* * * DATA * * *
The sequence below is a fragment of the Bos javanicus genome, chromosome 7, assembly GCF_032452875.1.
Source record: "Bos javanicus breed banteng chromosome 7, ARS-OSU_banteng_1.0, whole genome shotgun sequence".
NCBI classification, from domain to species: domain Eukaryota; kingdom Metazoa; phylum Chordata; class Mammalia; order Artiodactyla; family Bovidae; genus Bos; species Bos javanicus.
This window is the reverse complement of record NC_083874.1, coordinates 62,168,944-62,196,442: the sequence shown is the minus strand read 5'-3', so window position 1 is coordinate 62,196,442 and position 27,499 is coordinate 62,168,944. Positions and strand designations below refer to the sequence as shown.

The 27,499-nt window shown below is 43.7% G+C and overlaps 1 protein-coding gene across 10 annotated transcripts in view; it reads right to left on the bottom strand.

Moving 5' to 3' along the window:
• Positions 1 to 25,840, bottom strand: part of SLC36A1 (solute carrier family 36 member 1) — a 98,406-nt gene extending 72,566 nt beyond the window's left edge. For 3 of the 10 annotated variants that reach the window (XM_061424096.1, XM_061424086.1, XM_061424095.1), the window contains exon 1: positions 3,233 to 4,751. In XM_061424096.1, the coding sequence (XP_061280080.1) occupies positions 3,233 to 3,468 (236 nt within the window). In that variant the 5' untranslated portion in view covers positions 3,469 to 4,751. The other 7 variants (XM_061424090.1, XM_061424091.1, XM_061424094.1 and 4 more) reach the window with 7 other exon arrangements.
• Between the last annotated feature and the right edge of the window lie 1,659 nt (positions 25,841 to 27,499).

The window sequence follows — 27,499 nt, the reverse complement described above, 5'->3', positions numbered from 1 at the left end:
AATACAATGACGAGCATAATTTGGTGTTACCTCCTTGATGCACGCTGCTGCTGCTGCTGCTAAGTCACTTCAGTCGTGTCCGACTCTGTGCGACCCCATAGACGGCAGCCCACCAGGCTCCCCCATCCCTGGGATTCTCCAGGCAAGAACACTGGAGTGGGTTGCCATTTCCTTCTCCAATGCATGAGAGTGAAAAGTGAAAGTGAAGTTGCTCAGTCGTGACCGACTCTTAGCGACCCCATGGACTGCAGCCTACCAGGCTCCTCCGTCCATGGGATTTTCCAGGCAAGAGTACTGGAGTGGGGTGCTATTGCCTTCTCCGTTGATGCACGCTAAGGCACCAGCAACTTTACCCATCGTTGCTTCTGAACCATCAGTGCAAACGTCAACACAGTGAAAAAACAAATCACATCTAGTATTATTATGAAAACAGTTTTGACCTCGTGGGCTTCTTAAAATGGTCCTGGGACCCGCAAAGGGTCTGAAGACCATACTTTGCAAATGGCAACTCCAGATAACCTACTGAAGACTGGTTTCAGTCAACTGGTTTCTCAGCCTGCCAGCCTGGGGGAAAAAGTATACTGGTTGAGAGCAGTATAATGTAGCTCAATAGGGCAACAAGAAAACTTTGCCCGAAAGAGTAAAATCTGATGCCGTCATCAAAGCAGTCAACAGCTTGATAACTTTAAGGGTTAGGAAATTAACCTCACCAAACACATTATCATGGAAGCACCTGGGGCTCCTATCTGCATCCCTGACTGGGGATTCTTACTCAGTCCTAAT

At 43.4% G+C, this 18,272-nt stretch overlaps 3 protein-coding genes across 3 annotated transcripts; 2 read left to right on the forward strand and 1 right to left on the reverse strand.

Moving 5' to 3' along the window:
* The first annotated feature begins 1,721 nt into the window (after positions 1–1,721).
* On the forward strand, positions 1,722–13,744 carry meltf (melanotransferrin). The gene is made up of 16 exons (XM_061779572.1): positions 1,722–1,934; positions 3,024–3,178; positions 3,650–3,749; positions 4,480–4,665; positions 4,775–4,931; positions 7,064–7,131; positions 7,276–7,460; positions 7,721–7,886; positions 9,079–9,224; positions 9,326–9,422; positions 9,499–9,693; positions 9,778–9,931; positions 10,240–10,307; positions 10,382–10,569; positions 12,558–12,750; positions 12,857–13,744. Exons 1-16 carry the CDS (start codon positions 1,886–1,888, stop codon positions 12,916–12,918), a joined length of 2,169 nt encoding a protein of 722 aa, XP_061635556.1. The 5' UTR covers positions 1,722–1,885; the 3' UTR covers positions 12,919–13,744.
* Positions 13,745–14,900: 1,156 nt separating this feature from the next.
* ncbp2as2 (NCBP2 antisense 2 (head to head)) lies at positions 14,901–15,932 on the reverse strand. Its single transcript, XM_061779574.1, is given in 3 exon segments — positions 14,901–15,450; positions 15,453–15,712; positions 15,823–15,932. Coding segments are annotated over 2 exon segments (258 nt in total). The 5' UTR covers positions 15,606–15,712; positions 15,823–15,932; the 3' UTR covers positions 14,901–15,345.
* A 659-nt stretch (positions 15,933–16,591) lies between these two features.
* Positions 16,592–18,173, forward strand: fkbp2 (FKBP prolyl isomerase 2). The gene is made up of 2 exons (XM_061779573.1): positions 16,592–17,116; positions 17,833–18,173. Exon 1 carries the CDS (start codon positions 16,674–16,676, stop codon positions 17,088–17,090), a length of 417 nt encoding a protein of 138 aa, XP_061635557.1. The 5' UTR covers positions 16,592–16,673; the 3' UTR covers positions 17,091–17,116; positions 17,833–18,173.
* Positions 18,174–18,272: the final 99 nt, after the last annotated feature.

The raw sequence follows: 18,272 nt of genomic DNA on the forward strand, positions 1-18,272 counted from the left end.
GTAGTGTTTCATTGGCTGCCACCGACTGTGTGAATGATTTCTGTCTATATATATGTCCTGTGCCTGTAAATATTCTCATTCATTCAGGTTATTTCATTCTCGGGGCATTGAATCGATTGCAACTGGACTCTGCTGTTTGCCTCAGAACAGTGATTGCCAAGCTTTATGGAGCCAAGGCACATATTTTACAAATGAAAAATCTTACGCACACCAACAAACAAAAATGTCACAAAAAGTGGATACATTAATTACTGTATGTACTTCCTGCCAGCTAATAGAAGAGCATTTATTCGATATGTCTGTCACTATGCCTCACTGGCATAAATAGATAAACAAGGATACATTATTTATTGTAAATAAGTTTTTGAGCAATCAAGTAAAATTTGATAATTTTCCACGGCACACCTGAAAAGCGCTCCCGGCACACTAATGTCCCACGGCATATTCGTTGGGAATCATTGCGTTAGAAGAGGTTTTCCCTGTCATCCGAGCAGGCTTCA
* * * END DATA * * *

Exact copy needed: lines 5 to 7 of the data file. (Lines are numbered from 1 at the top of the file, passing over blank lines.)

The 27,499-nt window shown below is 43.7% G+C and overlaps 1 protein-coding gene across 10 annotated transcripts in view; it reads right to left on the bottom strand.

Moving 5' to 3' along the window:
• Positions 1 to 25,840, bottom strand: part of SLC36A1 (solute carrier family 36 member 1) — a 98,406-nt gene extending 72,566 nt beyond the window's left edge. For 3 of the 10 annotated variants that reach the window (XM_061424096.1, XM_061424086.1, XM_061424095.1), the window contains exon 1: positions 3,233 to 4,751. In XM_061424096.1, the coding sequence (XP_061280080.1) occupies positions 3,233 to 3,468 (236 nt within the window). In that variant the 5' untranslated portion in view covers positions 3,469 to 4,751. The other 7 variants (XM_061424090.1, XM_061424091.1, XM_061424094.1 and 4 more) reach the window with 7 other exon arrangements.